Not being sufficiently paid is one of the biggest complaints of employees. Fortunately, both federal and state laws protect employees, and ensure that they will receive at least a minimum wage for the work they perform.

California Minimum Wage Lawyers

Minimum wage definitionIn California, although there are a few exceptions, employees must be paid a minimum wage of $9 per hour. Starting on January 1, 2016, the minimum wage is $10 an hour. The federal minimum wage is less than the California minimum wage, at $7.25 an hour. Therefore, since California’s rules are stricter, all employers in California must pay this wage unless their employees are exempt. Employees cannot agree to work for less than minimum wage – this is an obligation of the employer and must be followed.

Some exceptions to this law include outside salespeople, individuals who are the parent, spouse, or child of the employer, and apprentices who are indentured under state law. Another exception is for “learners” who are employed in occupations in which they have no previous similar or related experience. Learners only have to be paid 85 percent of the minimum wage during their first 160 hours of employment. Another exception is for employees who are mentally or physically disabled, and for nonprofit organizations that employ disabled workers and that have a special license form the state. In some states, there is a lower minimum wage for employees that receive tips, such as waitresses, but in California they must be paid the state minimum wage.

Cities With Their Own Minimum Wage Laws

In addition to the state and federal laws, some cities in California have passed their own minimum wage rules that apply to employers within their jurisdiction. For example, San Francisco has a minimum wage in 2014 of $10.74 an hour. This increases gradually each year, and in 2018 will be $15 an hour. After 2015, it will increase in accordance with the cost of living. San Jose also increased its minimum wage to $10.15 an hour, which will become $10.30 in 2015.

Unfortunately, it’s not uncommon for employers to ignore minimum wage laws. It is most common for the minimum wage laws to be cast aside in blue collar occupations in which the employer pays his or her employees in cash. The employer typically will not offer any benefits, or withhold any taxes. It’s common in those occupations for the employees to be in the country illegally, or to be new immigrants, and to have a limited understanding of the English language. Employers may see an opportunity to take advantage of the employees, who they may decide will be unaware of their legal rights, or fearful of enforcing them. In some cases, when an employee mentions minimum wage laws to an employer, the employer may decide to retaliate, such as by firing the employee. That is illegal as well.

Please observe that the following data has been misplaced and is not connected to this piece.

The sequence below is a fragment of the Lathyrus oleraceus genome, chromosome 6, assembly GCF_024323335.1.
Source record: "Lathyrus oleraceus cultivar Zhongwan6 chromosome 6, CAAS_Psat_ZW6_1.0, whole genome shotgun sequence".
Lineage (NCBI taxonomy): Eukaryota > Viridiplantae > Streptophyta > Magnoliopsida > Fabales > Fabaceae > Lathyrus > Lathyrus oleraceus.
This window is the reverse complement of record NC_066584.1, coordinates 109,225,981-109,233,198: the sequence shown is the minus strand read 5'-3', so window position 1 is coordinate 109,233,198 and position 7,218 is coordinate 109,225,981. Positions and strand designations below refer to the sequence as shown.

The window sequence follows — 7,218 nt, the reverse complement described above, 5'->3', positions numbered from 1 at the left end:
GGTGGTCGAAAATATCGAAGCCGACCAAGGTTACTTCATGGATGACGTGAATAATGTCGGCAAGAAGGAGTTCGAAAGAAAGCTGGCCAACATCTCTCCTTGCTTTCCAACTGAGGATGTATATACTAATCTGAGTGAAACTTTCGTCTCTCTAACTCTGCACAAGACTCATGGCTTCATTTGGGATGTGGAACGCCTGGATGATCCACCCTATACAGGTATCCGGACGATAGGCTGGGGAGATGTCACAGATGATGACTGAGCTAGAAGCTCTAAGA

If An Employer Breaks The Minimum Wage Law

If an employer fails to pay minimum wage, the employee can either file a wage claim with the Division of Labor Standards Enforcement, or file a lawsuit in court against the employer in order to recover the lost wages. If the employee chooses to file a wage claim, it will be assigned to a Commissioner who will decide how to proceed, whether to dismiss it, or whether it should be referred to a conference or hearing. The Commissioner will then reach a decision, and that may be appealed to a court. If the employee decides to file a case in court, the case will most likely proceed to either settlement or trial, and it could be appealed as well.

Contact California Employment Rights Lawyer

If you believe that your employer has not paid you the minimum wage in violation of the law, it’s time to protect your legal rights. At Liberty Law, Micha Star Liberty believes that all employers must pay their employees minimum wage, or face the consequences of their illegal actions. Call Micha Star Liberty, Oakland employment attorney, at 510-645-1000 or 415-896-1000 to learn more about how Liberty Law can help.

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